Tag: environment & climate

A New Climate for Peace

Source: G7
“Taking Action on Climate and Fragility Risks”

An independent report commissioned by members of the G7, identifies seven compound climate-fragility risks that pose serious threats to the stability of states and societies in the decades ahead. Based on a thorough assessment of existing policies on climate change adaptation, development cooperation and humanitarian aid, and peacebuilding, the report recommends that the G7 take concrete action, both as individual members and jointly, to tackle climate-fragility risks and increase the resilience of states and societies to them.

Risk Analysis: Compound Climate-Fragility Risks

Climate change is a global threat to security in the 21st century. It will stress the world’s economic, social, and political systems. Where institutions and governments are unable to manage the stress or absorb the shocks of a changing climate, the risks to the stability of states and societies will increase.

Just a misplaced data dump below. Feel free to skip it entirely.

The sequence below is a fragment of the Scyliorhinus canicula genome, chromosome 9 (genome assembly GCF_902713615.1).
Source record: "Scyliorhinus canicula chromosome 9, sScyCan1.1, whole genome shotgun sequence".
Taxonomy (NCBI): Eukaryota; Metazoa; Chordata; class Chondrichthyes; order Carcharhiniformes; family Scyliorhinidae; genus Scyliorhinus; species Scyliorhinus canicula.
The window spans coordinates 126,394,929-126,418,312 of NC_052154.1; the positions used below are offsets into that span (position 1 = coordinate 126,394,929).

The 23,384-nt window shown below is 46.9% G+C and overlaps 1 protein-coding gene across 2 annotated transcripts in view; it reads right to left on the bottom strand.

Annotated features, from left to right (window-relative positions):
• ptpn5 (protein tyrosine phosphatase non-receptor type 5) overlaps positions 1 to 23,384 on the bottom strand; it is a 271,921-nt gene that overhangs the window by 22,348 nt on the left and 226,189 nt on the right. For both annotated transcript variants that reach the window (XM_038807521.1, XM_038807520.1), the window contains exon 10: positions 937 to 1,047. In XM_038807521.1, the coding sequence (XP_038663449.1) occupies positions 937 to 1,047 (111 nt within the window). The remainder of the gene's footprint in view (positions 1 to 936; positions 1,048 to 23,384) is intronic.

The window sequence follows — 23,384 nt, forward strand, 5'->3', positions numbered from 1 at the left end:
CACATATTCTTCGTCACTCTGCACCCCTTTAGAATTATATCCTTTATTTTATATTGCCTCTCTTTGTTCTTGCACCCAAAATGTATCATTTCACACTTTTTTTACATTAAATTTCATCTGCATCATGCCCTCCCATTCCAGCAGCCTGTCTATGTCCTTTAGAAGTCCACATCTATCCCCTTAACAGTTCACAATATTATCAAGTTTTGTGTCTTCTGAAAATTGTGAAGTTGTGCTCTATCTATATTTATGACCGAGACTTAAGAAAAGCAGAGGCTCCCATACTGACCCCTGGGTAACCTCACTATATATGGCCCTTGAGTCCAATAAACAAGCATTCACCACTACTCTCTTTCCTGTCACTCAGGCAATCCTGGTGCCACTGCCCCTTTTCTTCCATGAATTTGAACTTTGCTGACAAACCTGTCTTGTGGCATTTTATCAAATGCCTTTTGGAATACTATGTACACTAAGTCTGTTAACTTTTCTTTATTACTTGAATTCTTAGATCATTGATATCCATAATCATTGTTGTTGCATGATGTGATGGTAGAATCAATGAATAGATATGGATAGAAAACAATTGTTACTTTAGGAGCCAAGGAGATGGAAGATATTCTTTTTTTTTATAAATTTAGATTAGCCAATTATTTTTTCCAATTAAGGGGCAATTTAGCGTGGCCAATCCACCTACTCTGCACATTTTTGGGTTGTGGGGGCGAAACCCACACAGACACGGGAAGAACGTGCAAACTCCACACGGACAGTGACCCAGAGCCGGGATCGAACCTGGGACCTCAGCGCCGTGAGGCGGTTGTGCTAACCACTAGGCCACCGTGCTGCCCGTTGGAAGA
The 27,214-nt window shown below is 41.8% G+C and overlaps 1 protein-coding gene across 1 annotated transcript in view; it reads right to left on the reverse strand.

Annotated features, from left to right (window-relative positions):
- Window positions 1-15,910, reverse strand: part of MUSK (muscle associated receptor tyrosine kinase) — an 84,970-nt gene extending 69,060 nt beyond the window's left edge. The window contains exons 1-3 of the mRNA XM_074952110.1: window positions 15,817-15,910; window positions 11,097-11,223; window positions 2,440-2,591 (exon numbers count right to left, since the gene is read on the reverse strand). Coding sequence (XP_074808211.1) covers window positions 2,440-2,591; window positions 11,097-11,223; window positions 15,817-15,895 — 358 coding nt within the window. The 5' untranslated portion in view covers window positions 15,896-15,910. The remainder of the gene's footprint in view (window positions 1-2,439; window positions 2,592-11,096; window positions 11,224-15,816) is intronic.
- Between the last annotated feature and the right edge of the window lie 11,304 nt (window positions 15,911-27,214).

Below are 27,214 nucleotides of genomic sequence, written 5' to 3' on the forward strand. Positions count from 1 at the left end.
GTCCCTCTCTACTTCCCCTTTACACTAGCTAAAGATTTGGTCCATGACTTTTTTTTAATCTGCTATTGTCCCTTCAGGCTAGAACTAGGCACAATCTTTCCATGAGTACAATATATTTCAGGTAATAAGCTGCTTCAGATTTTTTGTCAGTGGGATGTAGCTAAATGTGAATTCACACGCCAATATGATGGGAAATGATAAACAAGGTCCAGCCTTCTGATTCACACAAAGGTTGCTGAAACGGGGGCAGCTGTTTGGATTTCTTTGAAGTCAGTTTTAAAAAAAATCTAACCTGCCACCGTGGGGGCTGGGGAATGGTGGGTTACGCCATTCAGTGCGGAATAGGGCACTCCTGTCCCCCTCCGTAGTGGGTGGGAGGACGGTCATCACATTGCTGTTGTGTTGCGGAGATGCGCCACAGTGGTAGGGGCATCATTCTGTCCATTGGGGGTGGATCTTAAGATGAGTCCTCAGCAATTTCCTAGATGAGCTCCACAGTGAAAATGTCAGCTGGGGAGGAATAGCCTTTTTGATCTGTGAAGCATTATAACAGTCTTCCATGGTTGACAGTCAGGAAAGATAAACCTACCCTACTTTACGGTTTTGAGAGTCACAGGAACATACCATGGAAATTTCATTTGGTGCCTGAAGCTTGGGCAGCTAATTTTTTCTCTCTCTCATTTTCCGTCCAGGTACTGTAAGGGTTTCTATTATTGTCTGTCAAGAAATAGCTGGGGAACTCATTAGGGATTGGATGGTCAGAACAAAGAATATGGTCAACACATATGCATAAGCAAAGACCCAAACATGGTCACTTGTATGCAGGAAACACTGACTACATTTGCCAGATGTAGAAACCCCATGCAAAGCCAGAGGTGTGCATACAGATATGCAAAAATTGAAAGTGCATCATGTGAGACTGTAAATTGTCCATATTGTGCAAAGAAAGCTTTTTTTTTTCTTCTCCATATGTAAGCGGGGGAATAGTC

Divesting fossil fuels

Oslo has joined the dozens of cities pledging to divest their holdings in the fossil fuel industry

“Two years ago, the online advocacy group 350.org launched a campaign to persuade investors to move their money away from the fossil fuel industry. By 2014, according to a study by the University of Oxford, it was the fastest growing divestment movement in history – and last month, Oslo became the first capital city to pledge to divest from coal, the most polluting of fossil fuels.”

Source: CityMetric

Public Perceptions of Climate Change

Public Perceptions of Climate Change as a Human Health Risk

Surveys of the United States, Canada and Malta

International Journal of Environmental Research and Public Health

“We used data from nationally representative surveys conducted in the United States, Canada and Malta between 2008 and 2009 to answer three questions: Does the public believe that climate change poses human health risks, and if so, are they seen as current or future risks? Whose health does the public think will be harmed? In what specific ways does the public believe climate change will harm human health? When asked directly about the potential impacts of climate change on health and well-being, a majority of people in all three nations said that it poses significant risks; moreover, about one third of Americans, one half of Canadians, and two-thirds of Maltese said that people are already being harmed.” Read more >